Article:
February 6, 2011 / 2:24 PM / 8 years ago

Sudan army mutiny in southern oil state, 50 killed

* Southerners in northern units refuse to head north

* Joint north-south units separate before south secedes

By Jeremy Clarke

JUBA, Sudan, Feb 6 (Reuters) - At least 50 people have died as a mutiny in the Sudan army spread through towns in oil-producing Upper Nile state, stoking tension as the south prepares for independence, the military said on Sunday.

Heavy fighting, with tanks and machineguns, first broke out in the politically sensitive southern town of Makalal on Thursday, when members of an army unit refused to redeploy with their weapons to the north and turned on other members of their unit.

Fighting then spread from Makalal, Upper Nile’s capital, to the settlements of Melut and Paloich on Friday and Saturday, state officials told Reuters.

The violence is a worrying accompaniment to the separation of Sudan’s northern and southern armies and their military hardware ahead of the southern secession, expected on July 9.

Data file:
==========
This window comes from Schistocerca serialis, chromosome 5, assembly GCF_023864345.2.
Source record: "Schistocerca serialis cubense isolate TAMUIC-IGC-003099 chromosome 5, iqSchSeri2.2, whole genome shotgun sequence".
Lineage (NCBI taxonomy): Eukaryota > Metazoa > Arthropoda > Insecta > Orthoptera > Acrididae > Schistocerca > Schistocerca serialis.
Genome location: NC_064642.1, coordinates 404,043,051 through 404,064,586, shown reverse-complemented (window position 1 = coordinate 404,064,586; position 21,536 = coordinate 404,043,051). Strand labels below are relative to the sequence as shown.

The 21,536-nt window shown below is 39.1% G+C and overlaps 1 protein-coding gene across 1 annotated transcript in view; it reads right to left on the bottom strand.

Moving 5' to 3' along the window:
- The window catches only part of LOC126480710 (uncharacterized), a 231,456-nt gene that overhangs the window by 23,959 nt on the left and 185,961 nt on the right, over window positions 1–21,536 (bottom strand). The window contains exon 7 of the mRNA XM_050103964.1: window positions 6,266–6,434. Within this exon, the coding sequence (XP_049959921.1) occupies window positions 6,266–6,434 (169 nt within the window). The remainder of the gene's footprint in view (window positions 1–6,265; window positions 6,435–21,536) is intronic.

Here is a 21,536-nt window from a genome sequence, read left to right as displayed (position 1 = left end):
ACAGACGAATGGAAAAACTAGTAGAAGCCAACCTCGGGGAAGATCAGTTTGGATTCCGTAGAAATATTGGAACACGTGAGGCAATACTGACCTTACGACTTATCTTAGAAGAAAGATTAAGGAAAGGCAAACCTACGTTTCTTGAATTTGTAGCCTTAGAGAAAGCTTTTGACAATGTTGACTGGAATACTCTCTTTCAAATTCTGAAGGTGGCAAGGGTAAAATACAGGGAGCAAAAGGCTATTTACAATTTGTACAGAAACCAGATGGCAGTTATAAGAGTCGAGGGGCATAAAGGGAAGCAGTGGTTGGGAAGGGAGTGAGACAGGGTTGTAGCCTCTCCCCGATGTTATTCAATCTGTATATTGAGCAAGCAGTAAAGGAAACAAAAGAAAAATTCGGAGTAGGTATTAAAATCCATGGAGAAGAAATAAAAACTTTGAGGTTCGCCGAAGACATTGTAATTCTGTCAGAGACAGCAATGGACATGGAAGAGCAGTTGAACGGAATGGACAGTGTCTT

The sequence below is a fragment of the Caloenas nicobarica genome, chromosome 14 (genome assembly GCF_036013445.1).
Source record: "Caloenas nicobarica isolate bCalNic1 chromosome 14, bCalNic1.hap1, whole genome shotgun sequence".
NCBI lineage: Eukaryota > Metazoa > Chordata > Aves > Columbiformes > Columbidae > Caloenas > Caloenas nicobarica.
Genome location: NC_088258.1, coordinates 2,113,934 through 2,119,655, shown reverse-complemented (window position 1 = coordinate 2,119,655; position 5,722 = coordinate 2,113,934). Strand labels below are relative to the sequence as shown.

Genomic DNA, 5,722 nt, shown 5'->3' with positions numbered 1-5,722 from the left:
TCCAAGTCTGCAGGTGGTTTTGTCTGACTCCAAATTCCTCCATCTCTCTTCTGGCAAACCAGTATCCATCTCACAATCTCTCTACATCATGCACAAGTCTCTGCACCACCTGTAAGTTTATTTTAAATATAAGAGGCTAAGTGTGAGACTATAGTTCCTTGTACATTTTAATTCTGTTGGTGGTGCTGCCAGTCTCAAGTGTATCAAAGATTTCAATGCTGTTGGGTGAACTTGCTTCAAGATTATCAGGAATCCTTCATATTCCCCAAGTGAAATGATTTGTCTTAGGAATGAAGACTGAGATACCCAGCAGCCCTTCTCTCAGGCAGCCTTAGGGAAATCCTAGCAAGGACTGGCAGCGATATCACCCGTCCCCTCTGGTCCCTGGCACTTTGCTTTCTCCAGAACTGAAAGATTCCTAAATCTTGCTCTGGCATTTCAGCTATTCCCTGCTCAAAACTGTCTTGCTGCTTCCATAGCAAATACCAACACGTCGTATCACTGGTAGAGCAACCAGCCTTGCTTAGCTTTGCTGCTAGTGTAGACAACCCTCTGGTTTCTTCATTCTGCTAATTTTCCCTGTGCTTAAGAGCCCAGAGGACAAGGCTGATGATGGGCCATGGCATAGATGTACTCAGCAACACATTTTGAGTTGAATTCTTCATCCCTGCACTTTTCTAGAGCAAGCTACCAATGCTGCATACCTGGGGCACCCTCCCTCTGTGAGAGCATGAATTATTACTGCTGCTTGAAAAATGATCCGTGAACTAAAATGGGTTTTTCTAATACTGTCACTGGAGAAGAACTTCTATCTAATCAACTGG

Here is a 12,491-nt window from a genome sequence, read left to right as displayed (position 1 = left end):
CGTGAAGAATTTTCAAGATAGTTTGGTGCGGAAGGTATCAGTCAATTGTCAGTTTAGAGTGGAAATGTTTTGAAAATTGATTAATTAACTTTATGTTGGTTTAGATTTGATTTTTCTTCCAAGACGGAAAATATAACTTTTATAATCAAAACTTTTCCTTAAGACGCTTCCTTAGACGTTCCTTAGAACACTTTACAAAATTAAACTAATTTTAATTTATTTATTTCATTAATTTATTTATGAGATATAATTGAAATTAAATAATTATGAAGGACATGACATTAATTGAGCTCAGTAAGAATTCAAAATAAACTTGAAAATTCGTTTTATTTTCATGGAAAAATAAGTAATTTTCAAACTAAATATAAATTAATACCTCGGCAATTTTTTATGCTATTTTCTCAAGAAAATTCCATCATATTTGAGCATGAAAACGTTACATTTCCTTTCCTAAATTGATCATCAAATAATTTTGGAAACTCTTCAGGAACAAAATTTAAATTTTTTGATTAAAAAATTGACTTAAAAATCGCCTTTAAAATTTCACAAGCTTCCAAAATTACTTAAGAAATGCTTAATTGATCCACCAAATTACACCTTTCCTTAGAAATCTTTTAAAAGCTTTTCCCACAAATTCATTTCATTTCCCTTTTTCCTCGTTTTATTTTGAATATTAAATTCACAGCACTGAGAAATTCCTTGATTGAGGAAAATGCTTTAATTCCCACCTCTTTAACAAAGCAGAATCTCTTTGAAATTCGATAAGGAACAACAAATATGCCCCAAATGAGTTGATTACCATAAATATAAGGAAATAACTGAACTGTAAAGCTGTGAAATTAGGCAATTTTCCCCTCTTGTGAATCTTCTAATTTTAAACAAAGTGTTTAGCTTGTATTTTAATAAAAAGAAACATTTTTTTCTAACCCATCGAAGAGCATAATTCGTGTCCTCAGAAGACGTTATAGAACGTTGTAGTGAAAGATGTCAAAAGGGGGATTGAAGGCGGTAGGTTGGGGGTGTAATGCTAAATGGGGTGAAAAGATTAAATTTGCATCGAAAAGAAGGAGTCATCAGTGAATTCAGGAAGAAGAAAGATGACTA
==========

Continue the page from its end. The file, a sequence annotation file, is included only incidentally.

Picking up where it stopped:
Early results from a referendum in January show the vast majority of southern voters chose to separate from the north. Final results of the vote, promised in a 2005 peace accord that ended decades of civil war, are due to be announced on Monday.

“The fighting in Malut yesterday (Saturday) killed 19 and wounded 18 ... In Paloich 11 were killed and eight wounded,” said Akuoc Teng Diing, county commissioner of Melut county. All the dead were soldiers, he said.

Officials earlier said 20 people died in Malakal, including two children and a Sudanese driver working for the U.N. refugee agency UNHCR, caught in the crossfire.

Malakal is currently patrolled by a combined military unit made up of the north’s Sudan Armed Forces (SAF) and the south’s Sudan People’s Liberation Army (SPLA), a force the U.N. said was in the process of splitting up before the south’s independence.

The situation was complicated by the fact that the SAF unit included many southern soldiers drawn from a militia that fought alongside the north during the civil war.

Southern army spokesman Philip Aguer said it was those southern soldiers in the SAF unit who resisted the redeployment north and began exchanging fire with other members of the same SAF unit. (Writing by Andrew Heavens, editing by Tim Pearce)

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